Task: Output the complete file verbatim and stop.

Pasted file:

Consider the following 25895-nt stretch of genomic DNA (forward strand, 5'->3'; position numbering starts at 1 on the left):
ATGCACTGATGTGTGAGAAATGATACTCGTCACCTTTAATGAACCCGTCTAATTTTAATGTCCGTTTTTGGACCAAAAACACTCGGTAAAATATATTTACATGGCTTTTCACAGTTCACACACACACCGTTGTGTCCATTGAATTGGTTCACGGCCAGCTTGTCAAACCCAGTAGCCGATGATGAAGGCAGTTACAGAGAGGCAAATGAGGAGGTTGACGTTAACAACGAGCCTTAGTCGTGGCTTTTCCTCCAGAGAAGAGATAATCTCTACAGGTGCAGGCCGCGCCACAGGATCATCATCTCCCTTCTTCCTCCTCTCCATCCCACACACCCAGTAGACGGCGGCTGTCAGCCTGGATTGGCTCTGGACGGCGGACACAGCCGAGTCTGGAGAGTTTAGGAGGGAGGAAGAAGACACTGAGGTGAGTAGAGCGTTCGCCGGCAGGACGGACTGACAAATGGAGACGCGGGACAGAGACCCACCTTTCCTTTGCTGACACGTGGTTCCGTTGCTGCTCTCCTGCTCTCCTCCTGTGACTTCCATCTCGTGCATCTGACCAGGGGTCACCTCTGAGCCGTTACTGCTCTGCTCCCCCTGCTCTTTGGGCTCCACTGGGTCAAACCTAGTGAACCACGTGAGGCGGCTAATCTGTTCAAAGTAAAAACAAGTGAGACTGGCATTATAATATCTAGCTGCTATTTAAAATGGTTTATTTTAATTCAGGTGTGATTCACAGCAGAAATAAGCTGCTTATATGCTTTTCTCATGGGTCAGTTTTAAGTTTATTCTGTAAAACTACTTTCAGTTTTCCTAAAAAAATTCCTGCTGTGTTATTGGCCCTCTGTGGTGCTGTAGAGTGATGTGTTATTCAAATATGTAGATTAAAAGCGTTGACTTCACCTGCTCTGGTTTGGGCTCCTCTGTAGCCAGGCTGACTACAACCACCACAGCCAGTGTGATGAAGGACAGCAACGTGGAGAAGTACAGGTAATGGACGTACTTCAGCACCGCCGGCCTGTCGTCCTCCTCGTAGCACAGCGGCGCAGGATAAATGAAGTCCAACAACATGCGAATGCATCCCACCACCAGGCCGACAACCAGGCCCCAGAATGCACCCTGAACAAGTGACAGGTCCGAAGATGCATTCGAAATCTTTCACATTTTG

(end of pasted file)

Consider the following 25895-nt stretch of genomic DNA (forward strand, 5'->3'; position numbering starts at 1 on the left):
ATGCACTGATGTGTGAGAAATGATACTCGTCACCTTTAATGAACCCGTCTAATTTTAATGTCCGTTTTTGGACCAAAAACACTCGGTAAAATATATTTACATGGCTTTTCACAGTTCACACACACACCGTTGTGTCCATTGAATTGGTTCACGGCCAGCTTGTCAAACCCAGTAGCCGATGATGAAGGCAGTTACAGAGAGGCAAATGAGGAGGTTGACGTTAACAACGAGCCTTAGTCGTGGCTTTTCCTCCAGAGAAGAGATAATCTCTACAGGTGCAGGCCGCGCCACAGGATCATCATCTCCCTTCTTCCTCCTCTCCATCCCACACACCCAGTAGACGGCGGCTGTCAGCCTGGATTGGCTCTGGACGGCGGACACAGCCGAGTCTGGAGAGTTTAGGAGGGAGGAAGAAGACACTGAGGTGAGTAGAGCGTTCGCCGGCAGGACGGACTGACAAATGGAGACGCGGGACAGAGACCCACCTTTCCTTTGCTGACACGTGGTTCCGTTGCTGCTCTCCTGCTCTCCTCCTGTGACTTCCATCTCGTGCATCTGACCAGGGGTCACCTCTGAGCCGTTACTGCTCTGCTCCCCCTGCTCTTTGGGCTCCACTGGGTCAAACCTAGTGAACCACGTGAGGCGGCTAATCTGTTCAAAGTAAAAACAAGTGAGACTGGCATTATAATATCTAGCTGCTATTTAAAATGGTTTATTTTAATTCAGGTGTGATTCACAGCAGAAATAAGCTGCTTATATGCTTTTCTCATGGGTCAGTTTTAAGTTTATTCTGTAAAACTACTTTCAGTTTTCCTAAAAAAATTCCTGCTGTGTTATTGGCCCTCTGTGGTGCTGTAGAGTGATGTGTTATTCAAATATGTAGATTAAAAGCGTTGACTTCACCTGCTCTGGTTTGGGCTCCTCTGTAGCCAGGCTGACTACAACCACCACAGCCAGTGTGATGAAGGACAGCAACGTGGAGAAGTACAGGTAATGGACGTACTTCAGCACCGCCGGCCTGTCGTCCTCCTCGTAGCACAGCGGCGCAGGATAAATGAAGTCCAACAACATGCGAATGCATCCCACCACCAGGCCGACAACCAGGCCCCAGAATGCACCCTGAACAAGTGACAGGTCCGAAGATGCATTCGAAATCTTTCACATTTTG